In Q3 2017 labour market observers were looking for signs that nominal pay growth could finally be picking up or that the British job creation machine was running out of steam. There was evidence of both, and the big question for 2018 is whether they’re sustained.
The employment rate fell to 75 per cent, from 75.3 per cent in July. Despite the fact that the number of people in work still grew by 0.9 per cent over the past year, this is down from 1.5 per cent growth in Q3 2016. A definite slowdown appears to have arrived.
A belief that more buoyant nominal pay growth could be round the corner was (though far from the most important reason) partly behind the Bank of England’s decision to raise rates in November. The Bank’s Inflation Report suggested that compositional changes to the workforce (a rise in employment in lower paying occupations and industries) that had been weighing down on pay and productivity growth could unwind soon. Unfortunately, looking at private sector pay growth (the area of the economy where wage pressure is most likely to be evident), there was signs that far from accelerating in September, it could be slowing slightly from its August 6-month high.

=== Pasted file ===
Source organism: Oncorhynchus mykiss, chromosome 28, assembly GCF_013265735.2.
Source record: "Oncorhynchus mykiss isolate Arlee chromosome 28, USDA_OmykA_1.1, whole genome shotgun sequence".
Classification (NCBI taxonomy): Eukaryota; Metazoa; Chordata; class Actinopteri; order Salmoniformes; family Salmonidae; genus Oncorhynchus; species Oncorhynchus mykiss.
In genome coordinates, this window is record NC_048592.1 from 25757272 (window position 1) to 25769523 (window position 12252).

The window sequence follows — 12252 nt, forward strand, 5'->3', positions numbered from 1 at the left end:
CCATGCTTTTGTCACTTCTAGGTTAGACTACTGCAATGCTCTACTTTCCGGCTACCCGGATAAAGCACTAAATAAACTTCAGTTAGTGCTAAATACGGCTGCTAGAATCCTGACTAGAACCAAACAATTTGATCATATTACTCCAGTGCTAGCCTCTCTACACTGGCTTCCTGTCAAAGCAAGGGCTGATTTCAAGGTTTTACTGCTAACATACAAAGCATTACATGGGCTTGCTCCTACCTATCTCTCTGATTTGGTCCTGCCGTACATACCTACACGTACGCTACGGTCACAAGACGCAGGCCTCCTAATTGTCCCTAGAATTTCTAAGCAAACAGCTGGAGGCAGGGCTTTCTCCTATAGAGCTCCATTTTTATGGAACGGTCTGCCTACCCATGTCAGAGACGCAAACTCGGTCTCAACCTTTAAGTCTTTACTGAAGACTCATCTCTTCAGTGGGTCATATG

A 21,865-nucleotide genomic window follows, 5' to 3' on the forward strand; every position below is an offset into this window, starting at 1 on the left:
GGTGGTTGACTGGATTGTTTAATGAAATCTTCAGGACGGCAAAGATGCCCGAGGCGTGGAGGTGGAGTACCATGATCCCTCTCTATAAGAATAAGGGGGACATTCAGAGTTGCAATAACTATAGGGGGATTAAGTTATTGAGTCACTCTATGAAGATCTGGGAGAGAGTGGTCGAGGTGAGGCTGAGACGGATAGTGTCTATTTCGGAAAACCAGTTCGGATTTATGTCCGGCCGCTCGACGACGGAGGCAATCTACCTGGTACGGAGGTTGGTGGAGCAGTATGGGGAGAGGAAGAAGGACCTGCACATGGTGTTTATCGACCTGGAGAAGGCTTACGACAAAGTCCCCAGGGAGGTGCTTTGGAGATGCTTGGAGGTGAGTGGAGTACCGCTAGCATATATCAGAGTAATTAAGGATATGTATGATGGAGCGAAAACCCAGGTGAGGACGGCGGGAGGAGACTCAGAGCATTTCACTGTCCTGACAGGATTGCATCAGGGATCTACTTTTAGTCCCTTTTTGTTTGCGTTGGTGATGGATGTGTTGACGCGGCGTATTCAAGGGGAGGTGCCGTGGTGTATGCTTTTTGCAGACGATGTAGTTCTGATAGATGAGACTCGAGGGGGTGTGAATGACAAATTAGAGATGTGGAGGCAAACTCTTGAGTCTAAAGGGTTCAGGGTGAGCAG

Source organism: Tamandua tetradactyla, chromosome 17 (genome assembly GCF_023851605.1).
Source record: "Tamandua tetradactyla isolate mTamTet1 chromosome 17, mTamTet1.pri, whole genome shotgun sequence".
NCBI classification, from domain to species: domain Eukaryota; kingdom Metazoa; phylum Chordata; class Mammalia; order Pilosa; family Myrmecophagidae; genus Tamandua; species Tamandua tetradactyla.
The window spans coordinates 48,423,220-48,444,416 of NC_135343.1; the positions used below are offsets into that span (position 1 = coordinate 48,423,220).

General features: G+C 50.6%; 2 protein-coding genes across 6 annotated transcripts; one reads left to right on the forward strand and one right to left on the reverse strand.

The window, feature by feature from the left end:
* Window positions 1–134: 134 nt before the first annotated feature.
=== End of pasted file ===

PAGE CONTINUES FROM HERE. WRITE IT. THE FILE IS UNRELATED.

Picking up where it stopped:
The result is that we come to the end of the year with a sense that so far 2017 has echoes of 2016 albeit in the context of much higher inflation. Like last year the strength of the UK’s jobs market has continued to surprise, and as with 2016 an (apparently) tight labour market has failed to feed into stronger nominal wage growth. With the OBR downgrading the country’s productivity prospects, the big question is whether this is the new norm or is an uplift around the corner?
In this briefing we use 13 indicators to take a more detailed look at underlying trends and future prospects. You can view the full interactive data here.